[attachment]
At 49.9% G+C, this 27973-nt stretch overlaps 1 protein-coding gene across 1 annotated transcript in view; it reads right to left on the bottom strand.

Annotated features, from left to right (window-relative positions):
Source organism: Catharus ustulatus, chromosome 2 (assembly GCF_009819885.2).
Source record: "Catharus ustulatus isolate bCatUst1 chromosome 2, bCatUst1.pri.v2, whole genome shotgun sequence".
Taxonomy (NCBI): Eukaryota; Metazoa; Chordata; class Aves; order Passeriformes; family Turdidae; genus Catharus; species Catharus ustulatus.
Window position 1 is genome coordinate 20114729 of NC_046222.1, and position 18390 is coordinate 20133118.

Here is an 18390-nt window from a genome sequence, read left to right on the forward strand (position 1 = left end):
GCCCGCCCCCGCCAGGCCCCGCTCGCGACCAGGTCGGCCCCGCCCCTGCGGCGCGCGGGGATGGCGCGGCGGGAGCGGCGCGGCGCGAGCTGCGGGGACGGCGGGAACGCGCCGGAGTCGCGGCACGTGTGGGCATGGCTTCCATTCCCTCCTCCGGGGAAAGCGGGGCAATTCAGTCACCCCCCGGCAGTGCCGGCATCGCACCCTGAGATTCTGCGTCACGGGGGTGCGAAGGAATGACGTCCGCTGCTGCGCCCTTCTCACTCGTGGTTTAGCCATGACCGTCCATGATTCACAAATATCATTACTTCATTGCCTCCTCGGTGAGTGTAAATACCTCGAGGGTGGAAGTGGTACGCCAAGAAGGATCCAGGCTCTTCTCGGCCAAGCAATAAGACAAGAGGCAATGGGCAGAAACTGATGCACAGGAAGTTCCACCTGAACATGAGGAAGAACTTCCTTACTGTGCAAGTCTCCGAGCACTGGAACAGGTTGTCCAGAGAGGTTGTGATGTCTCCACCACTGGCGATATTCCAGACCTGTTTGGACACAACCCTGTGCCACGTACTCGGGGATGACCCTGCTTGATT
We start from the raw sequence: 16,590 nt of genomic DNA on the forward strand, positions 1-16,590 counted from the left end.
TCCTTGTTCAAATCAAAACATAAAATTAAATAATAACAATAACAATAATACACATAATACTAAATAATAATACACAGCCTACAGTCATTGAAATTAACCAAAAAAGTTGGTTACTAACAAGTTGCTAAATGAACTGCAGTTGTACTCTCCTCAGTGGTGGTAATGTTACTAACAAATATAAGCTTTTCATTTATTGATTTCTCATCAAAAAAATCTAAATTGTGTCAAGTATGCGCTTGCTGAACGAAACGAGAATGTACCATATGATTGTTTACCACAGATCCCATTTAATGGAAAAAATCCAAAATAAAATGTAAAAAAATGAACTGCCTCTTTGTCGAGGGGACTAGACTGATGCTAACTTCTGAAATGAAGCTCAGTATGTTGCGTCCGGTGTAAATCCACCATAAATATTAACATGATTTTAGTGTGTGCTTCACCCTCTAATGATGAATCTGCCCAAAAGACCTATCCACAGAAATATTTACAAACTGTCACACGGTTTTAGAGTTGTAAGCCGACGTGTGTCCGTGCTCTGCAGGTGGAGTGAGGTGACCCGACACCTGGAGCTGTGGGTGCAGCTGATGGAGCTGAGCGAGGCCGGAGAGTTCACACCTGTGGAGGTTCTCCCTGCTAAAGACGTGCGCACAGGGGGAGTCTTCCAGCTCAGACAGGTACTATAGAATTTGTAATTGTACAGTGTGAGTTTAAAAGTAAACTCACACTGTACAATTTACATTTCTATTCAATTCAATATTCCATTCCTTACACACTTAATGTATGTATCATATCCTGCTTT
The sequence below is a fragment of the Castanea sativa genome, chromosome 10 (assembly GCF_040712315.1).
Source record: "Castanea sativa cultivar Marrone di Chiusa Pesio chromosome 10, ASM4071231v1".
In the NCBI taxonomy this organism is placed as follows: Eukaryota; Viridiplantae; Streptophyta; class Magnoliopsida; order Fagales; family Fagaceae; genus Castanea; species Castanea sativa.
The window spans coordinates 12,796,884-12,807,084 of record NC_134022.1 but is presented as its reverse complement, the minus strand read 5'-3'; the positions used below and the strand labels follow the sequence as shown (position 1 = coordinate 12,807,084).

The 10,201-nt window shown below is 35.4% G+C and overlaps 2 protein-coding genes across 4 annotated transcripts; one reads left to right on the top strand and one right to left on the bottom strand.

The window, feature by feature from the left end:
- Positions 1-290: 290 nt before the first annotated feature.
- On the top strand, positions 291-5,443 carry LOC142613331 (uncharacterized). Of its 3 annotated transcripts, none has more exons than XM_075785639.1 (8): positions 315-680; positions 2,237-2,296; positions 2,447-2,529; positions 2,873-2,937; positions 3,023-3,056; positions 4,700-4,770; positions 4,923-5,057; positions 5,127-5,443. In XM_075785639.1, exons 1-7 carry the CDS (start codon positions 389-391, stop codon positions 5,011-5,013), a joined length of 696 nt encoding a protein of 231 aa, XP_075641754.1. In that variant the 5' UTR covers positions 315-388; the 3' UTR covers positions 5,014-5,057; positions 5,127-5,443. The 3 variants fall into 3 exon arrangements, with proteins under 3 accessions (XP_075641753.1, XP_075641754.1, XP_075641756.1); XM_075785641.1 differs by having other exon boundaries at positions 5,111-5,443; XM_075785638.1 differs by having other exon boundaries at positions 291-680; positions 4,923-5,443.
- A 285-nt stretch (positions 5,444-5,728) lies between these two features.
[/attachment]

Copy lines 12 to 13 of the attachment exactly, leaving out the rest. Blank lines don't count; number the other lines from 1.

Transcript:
Source record: "Castanea sativa cultivar Marrone di Chiusa Pesio chromosome 10, ASM4071231v1".
In the NCBI taxonomy this organism is placed as follows: Eukaryota; Viridiplantae; Streptophyta; class Magnoliopsida; order Fagales; family Fagaceae; genus Castanea; species Castanea sativa.